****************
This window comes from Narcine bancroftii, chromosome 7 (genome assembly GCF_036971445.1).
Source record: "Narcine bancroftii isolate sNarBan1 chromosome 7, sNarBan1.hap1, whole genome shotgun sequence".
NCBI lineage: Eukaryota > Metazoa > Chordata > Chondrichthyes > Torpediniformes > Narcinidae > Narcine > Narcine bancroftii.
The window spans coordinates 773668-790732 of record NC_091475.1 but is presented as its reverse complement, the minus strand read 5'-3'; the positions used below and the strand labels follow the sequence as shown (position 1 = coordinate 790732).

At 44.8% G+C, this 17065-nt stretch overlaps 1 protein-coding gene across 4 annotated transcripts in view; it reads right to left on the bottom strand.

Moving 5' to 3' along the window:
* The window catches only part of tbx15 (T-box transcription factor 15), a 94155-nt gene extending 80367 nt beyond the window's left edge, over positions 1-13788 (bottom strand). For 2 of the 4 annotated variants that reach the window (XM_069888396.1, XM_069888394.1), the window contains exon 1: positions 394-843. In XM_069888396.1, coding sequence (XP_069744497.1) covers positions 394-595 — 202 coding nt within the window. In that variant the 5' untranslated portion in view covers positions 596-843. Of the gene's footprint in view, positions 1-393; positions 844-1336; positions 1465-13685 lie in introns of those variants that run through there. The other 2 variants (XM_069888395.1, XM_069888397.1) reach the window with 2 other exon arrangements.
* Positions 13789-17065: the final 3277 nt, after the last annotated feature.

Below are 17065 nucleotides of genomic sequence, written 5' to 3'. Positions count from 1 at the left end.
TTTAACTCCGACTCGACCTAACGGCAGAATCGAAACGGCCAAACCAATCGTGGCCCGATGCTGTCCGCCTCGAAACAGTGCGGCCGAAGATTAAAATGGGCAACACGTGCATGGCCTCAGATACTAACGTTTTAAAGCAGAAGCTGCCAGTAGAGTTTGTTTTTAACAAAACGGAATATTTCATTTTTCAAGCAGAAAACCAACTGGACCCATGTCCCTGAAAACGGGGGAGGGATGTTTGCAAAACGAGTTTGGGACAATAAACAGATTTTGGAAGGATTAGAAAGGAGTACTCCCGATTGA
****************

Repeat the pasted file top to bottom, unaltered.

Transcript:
This window comes from Narcine bancroftii, chromosome 7 (genome assembly GCF_036971445.1).
Source record: "Narcine bancroftii isolate sNarBan1 chromosome 7, sNarBan1.hap1, whole genome shotgun sequence".
NCBI lineage: Eukaryota > Metazoa > Chordata > Chondrichthyes > Torpediniformes > Narcinidae > Narcine > Narcine bancroftii.
The window spans coordinates 773668-790732 of record NC_091475.1 but is presented as its reverse complement, the minus strand read 5'-3'; the positions used below and the strand labels follow the sequence as shown (position 1 = coordinate 790732).

At 44.8% G+C, this 17065-nt stretch overlaps 1 protein-coding gene across 4 annotated transcripts in view; it reads right to left on the bottom strand.

Moving 5' to 3' along the window:
* The window catches only part of tbx15 (T-box transcription factor 15), a 94155-nt gene extending 80367 nt beyond the window's left edge, over positions 1-13788 (bottom strand). For 2 of the 4 annotated variants that reach the window (XM_069888396.1, XM_069888394.1), the window contains exon 1: positions 394-843. In XM_069888396.1, coding sequence (XP_069744497.1) covers positions 394-595 — 202 coding nt within the window. In that variant the 5' untranslated portion in view covers positions 596-843. Of the gene's footprint in view, positions 1-393; positions 844-1336; positions 1465-13685 lie in introns of those variants that run through there. The other 2 variants (XM_069888395.1, XM_069888397.1) reach the window with 2 other exon arrangements.
* Positions 13789-17065: the final 3277 nt, after the last annotated feature.

Below are 17065 nucleotides of genomic sequence, written 5' to 3'. Positions count from 1 at the left end.
TTTAACTCCGACTCGACCTAACGGCAGAATCGAAACGGCCAAACCAATCGTGGCCCGATGCTGTCCGCCTCGAAACAGTGCGGCCGAAGATTAAAATGGGCAACACGTGCATGGCCTCAGATACTAACGTTTTAAAGCAGAAGCTGCCAGTAGAGTTTGTTTTTAACAAAACGGAATATTTCATTTTTCAAGCAGAAAACCAACTGGACCCATGTCCCTGAAAACGGGGGAGGGATGTTTGCAAAACGAGTTTGGGACAATAAACAGATTTTGGAAGGATTAGAAAGGAGTACTCCCGATTGA